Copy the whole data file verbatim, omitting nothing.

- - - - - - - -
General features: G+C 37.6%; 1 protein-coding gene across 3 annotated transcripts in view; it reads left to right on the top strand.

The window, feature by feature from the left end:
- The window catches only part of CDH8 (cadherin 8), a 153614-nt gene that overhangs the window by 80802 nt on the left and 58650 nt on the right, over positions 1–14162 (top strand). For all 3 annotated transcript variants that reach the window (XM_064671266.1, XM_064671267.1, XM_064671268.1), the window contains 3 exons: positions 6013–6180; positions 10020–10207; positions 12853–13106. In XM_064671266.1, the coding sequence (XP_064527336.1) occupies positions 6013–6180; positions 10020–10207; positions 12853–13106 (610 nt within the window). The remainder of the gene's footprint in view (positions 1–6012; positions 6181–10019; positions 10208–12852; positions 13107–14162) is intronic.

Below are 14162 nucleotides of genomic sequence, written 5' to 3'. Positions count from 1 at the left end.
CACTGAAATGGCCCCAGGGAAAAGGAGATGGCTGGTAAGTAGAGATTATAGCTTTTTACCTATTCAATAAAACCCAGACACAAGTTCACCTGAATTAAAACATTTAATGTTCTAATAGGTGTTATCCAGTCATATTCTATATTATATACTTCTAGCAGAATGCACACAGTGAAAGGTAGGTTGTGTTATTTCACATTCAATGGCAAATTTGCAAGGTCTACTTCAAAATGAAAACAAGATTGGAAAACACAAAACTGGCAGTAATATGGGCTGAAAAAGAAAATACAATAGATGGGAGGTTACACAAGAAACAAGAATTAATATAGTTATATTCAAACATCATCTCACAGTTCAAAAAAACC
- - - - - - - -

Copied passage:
General features: G+C 37.6%; 1 protein-coding gene across 3 annotated transcripts in view; it reads left to right on the top strand.

The window, feature by feature from the left end:
- The window catches only part of CDH8 (cadherin 8), a 153614-nt gene that overhangs the window by 80802 nt on the left and 58650 nt on the right, over positions 1–14162 (top strand). For all 3 annotated transcript variants that reach the window (XM_064671266.1, XM_064671267.1, XM_064671268.1), the window contains 3 exons: positions 6013–6180; positions 10020–10207; positions 12853–13106. In XM_064671266.1, the coding sequence (XP_064527336.1) occupies positions 6013–6180; positions 10020–10207; positions 12853–13106 (610 nt within the window). The remainder of the gene's footprint in view (positions 1–6012; positions 6181–10019; positions 10208–12852; positions 13107–14162) is intronic.

Below are 14162 nucleotides of genomic sequence, written 5' to 3'. Positions count from 1 at the left end.
CACTGAAATGGCCCCAGGGAAAAGGAGATGGCTGGTAAGTAGAGATTATAGCTTTTTACCTATTCAATAAAACCCAGACACAAGTTCACCTGAATTAAAACATTTAATGTTCTAATAGGTGTTATCCAGTCATATTCTATATTATATACTTCTAGCAGAATGCACACAGTGAAAGGTAGGTTGTGTTATTTCACATTCAATGGCAAATTTGCAAGGTCTACTTCAAAATGAAAACAAGATTGGAAAACACAAAACTGGCAGTAATATGGGCTGAAAAAGAAAATACAATAGATGGGAGGTTACACAAGAAACAAGAATTAATATAGTTATATTCAAACATCATCTCACAGTTCAAAAAAACC